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Weather-Predicting Clothes Pegs


September 7, 2005

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September 8, 2005 Now whilst we’re generally very bullish about the use of technology to improve life in general, we’re split on whether this next invention is a good idea. Oliver MacCarthy, a Product Design student from Brunel University in the UK, has designed an intelligent clothes peg, which predicts the weather and locks itself shut if it forecasts rain, preventing you from hanging clothes out if they are likely to get wet. Two symbols on the holder – ‘clear sky’ and ‘rain’ – indicate the outlook and are positioned so they can be distinguished from inside. Only one stalwart in the Gizmag team thinks this is a good idea, three think it’s massive technological over-investment that can be saved by checking the weather forecast and one is rolling on the floor laughing, talking about all the poor people who might buy one having to mortgage their kids at a later date when their clothes pegs go on the blink. If you think it has merit, read on for details

Each peg communicates with the forecasting equipment in the peg holder using simple electrical signals – eliminating the need for a separate microchip in every peg. If a peg is removed from the holder when it’s likely to rain, a latching mechanism locks, preventing one from using the peg. However, once removed from the holder, pegs stay open until they are returned to the holder. This means that if clothes have been left on the line for a long period of time they are not ‘locked’ onto the washing line if it rains.

Oliver explains the inspiration behind his design: “For my final year design project at Brunel, I wanted to take a fresh look at something that we all use regularly. I thought of clothes pegs because so often I’d hang washing out, only to take it in again five minutes later, absolutely soaked.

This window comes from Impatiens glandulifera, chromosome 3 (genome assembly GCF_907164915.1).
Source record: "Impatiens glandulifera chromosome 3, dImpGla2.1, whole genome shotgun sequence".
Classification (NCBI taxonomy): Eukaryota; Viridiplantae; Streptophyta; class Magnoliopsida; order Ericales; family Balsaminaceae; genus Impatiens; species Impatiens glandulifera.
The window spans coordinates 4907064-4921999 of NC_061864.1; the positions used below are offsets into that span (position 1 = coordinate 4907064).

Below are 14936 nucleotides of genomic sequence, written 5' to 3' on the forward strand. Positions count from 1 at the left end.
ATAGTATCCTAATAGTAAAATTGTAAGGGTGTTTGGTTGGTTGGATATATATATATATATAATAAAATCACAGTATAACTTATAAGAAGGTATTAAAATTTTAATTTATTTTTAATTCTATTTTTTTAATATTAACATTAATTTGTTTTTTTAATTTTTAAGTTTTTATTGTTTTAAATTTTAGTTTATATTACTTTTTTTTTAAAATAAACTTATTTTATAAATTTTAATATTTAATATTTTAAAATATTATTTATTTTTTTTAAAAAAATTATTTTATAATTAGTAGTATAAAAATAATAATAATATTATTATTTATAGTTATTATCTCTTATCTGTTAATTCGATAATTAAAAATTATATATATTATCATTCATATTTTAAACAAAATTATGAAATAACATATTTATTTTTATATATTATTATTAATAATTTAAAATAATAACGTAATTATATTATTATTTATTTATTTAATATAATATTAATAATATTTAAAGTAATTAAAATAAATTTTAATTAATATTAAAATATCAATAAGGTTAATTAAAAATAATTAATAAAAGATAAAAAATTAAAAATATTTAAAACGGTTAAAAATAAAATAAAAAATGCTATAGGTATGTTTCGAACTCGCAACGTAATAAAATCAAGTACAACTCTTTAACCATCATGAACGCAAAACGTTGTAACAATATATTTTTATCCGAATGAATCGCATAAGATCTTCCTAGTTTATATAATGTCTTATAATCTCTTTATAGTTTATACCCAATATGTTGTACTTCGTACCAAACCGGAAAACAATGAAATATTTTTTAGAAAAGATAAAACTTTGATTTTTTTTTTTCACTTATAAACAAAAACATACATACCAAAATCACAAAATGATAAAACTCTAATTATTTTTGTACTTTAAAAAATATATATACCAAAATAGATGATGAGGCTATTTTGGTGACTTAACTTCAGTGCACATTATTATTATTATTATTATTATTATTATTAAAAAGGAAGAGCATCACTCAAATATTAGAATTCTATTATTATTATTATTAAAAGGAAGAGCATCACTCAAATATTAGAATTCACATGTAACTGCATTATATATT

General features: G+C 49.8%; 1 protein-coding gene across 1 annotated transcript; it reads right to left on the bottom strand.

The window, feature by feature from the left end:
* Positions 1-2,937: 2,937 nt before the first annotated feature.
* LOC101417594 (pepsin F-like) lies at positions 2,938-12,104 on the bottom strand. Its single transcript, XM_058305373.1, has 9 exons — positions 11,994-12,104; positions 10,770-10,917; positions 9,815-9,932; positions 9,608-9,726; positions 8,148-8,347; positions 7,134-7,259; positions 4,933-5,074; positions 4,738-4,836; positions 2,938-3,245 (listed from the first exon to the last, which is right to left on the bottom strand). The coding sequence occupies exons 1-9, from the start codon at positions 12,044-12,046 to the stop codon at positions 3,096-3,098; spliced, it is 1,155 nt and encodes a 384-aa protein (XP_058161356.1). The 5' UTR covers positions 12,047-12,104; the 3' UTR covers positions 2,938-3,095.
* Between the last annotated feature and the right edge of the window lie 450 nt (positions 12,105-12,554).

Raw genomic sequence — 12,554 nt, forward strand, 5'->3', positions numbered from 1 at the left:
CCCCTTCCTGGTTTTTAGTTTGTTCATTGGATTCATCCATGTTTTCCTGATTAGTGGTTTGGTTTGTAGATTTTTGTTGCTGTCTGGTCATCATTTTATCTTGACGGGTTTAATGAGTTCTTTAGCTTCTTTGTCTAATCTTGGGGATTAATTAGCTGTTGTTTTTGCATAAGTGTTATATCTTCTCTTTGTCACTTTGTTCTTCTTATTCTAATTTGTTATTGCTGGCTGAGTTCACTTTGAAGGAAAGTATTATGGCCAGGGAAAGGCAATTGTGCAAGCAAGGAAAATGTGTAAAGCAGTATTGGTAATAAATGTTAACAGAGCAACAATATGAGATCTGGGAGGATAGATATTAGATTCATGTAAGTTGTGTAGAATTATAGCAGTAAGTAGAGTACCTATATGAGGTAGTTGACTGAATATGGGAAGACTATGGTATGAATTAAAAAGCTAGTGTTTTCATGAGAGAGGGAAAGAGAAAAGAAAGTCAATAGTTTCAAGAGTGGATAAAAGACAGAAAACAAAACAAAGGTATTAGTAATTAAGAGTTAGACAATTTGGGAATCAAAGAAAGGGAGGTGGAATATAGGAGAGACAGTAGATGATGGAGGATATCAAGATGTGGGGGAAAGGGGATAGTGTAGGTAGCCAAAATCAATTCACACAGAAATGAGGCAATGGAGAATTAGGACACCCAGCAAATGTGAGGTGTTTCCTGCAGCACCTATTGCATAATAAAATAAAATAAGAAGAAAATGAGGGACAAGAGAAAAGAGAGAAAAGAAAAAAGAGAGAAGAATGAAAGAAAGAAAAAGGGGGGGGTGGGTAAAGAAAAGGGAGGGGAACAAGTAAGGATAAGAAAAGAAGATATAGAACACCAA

“These intelligent clothes pegs are, I hope, a fun solution to an all too common problem. Never again will people have to worry about whether or not to hang their clothes out!” says Oliver MacCarthy.

Paul Turnock, Design Director at Brunel’s School of Engineering and Design said: “Oliver has very cleverly taken a well established consumer item and re-designed it to be an intelligent, user-friendly device that could be in our shops in tomorrow’s hi-tech world.”

Now while we largely disagree with Turnock about the commercial viability of this design, maybe there’s something we are missing. Brunel regularly turns out some of the brightest ideas and most innovative industrial designers. Correspondence welcome.

About the Author
Mike Hanlon Mike grew up thinking he would become a mathematician, accidentally started motorcycle racing, got a job writing road tests for a motorcycle magazine while at university, and became a writer. As a travelling photojournalist during his early career, his work was published in a dozen languages across 20+ countries. He went on to edit or manage over 50 print publications, with target audiences ranging from pensioners to plumbers, many different sports, many car and motorcycle magazines, with many more in the fields of communication - narrow subject magazines on topics such as advertising, marketing, visual communications, design, presentation and direct marketing. Then came the internet and Mike managed internet projects for Australia's largest multimedia company, Telstra.com.au (Australia's largest Telco), Seek.com.au (Australia's largest employment site), top100.com.au, hitwise.com, and a dozen other internet start-ups before founding Gizmag in 2002. Now he writes and thinks. All articles by Mike Hanlon
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